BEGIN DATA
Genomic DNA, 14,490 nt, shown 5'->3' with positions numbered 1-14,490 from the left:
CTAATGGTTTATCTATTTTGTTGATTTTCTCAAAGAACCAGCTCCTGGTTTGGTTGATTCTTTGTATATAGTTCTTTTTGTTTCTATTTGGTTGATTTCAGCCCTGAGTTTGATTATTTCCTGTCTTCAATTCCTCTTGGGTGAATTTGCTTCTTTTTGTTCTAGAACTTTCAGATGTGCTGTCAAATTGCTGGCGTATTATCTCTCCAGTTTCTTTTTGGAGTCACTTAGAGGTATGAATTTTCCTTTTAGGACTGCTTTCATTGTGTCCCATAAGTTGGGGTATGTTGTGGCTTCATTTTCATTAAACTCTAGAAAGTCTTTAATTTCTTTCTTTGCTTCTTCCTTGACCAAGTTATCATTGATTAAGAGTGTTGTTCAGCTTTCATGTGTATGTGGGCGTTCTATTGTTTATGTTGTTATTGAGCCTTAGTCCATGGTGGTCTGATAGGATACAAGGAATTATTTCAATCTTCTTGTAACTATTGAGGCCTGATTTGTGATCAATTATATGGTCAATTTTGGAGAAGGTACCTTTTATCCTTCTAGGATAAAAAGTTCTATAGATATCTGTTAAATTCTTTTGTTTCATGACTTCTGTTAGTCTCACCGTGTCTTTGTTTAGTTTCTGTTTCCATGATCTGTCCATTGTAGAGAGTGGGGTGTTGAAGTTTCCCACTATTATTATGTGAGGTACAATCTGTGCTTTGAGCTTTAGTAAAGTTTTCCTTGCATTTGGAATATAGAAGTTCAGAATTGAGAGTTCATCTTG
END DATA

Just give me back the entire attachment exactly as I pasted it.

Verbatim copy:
Genomic DNA, 14,490 nt, shown 5'->3' with positions numbered 1-14,490 from the left:
CTAATGGTTTATCTATTTTGTTGATTTTCTCAAAGAACCAGCTCCTGGTTTGGTTGATTCTTTGTATATAGTTCTTTTTGTTTCTATTTGGTTGATTTCAGCCCTGAGTTTGATTATTTCCTGTCTTCAATTCCTCTTGGGTGAATTTGCTTCTTTTTGTTCTAGAACTTTCAGATGTGCTGTCAAATTGCTGGCGTATTATCTCTCCAGTTTCTTTTTGGAGTCACTTAGAGGTATGAATTTTCCTTTTAGGACTGCTTTCATTGTGTCCCATAAGTTGGGGTATGTTGTGGCTTCATTTTCATTAAACTCTAGAAAGTCTTTAATTTCTTTCTTTGCTTCTTCCTTGACCAAGTTATCATTGATTAAGAGTGTTGTTCAGCTTTCATGTGTATGTGGGCGTTCTATTGTTTATGTTGTTATTGAGCCTTAGTCCATGGTGGTCTGATAGGATACAAGGAATTATTTCAATCTTCTTGTAACTATTGAGGCCTGATTTGTGATCAATTATATGGTCAATTTTGGAGAAGGTACCTTTTATCCTTCTAGGATAAAAAGTTCTATAGATATCTGTTAAATTCTTTTGTTTCATGACTTCTGTTAGTCTCACCGTGTCTTTGTTTAGTTTCTGTTTCCATGATCTGTCCATTGTAGAGAGTGGGGTGTTGAAGTTTCCCACTATTATTATGTGAGGTACAATCTGTGCTTTGAGCTTTAGTAAAGTTTTCCTTGCATTTGGAATATAGAAGTTCAGAATTGAGAGTTCATCTTG